While merging using images derived from the same file can give... useful
    results they are not true HDR images.

    =(8)
    =\(8\), Apr 25, 2007
    #8
  9. =(8) wrote:
    > "David Dyer-Bennet" <> wrote in message
    > news:462e49ae$0$954$...


    >> There's some utility to doing HDR merges from multiple raw
    >> conversions, or even from a single file -- see the synthetic HDR
    >> article at
    >> <http://www.findatlantis.com/wiki/index.php/Synthetic_HDR>. While it
    >> doesn't exactly give you extra information, it represents the
    >> information in a form that the HDR software can do very useful
    >> rendering tricks with, so you can get a better-looking picture that
    >> way than other ways, sometimes.

    >
    > It really doesn't matter what you do or don't do in RAW. Photoshop WILL
    > NOT allow you to merge to HDR using images derived from the same RAW
    > file. That tells me that Photoshop is seeing something that we may or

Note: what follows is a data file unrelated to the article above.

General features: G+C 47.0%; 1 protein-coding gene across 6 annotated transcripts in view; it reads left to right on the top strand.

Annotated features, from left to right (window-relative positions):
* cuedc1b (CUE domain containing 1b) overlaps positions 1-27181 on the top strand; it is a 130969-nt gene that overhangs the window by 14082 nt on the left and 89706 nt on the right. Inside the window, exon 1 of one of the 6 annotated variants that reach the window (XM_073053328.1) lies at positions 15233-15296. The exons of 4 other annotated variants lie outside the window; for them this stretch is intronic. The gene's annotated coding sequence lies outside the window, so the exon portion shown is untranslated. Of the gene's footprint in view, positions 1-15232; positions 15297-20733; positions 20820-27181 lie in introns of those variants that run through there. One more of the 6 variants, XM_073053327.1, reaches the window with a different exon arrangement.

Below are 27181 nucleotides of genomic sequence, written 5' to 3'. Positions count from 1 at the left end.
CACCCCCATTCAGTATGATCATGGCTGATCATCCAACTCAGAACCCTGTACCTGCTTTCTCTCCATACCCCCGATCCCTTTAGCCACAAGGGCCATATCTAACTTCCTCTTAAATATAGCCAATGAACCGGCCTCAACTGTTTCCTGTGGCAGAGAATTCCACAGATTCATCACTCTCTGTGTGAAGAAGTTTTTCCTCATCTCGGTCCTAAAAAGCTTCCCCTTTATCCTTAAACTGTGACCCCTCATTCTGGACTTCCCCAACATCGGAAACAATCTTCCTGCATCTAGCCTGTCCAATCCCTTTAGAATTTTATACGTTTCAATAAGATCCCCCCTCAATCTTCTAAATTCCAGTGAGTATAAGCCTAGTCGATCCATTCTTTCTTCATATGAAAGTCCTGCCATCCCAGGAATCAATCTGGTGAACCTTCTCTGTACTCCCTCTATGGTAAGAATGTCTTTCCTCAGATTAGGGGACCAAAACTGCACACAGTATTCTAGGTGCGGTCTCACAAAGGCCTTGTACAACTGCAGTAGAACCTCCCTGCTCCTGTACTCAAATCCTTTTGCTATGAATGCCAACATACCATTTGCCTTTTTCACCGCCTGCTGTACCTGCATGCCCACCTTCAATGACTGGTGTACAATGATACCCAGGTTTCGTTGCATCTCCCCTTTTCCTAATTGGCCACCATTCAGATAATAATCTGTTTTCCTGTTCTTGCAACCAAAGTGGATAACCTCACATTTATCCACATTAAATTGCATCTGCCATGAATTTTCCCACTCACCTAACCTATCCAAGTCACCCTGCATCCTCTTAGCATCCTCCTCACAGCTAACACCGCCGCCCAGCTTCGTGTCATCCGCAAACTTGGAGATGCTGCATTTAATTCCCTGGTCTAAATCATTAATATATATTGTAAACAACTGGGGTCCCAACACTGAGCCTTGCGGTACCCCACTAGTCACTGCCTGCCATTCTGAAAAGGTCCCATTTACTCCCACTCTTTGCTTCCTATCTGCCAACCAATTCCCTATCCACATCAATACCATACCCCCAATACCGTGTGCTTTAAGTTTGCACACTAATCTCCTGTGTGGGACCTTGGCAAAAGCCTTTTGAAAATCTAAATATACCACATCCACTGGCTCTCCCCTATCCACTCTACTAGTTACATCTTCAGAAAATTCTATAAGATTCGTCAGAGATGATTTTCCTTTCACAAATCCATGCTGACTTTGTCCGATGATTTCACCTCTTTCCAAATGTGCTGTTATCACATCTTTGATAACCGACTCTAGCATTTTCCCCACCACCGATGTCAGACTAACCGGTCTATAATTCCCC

> may not be seeing. There is a reason for this.


    Works fine, I've done it. You have to strip out the EXIF data, and then
    when it pops up a dialog box asking for the exposure info (which it
    doesn't do if the EXIF info has already supplied the exposure data),
    give it something plausible. If you *don't* strip out the EXIF, it uses
    it, and decides the photos don't present any variation at all, and
    refuses to use them; that's probably what you've encountered.

    > Also, I would like to state for the record that I am not the one that
    > said Photoshop can see all of the information in a image and that is why
    > HDR won't work from multiple images derived from a single RAW image.
    > That is what the program that created the merge to HDR feature said. I
    > can only guess that he would know what he is talking about.
    >
    > While merging using images derived from the same file can give... useful
    > results they are not true HDR images.


    I'd agree with that last; and that's why the person with the "synthetic
    HDR" work is calling it that -- she knows it's not real HDR too. But it
    may well still be useful. (Haven't played enough with the synthetic
    version to have an opinion yet. I've definitely found combining
    multiple renderings from a raw file to be useful.)
    David Dyer-Bennet, Apr 25, 2007
    #9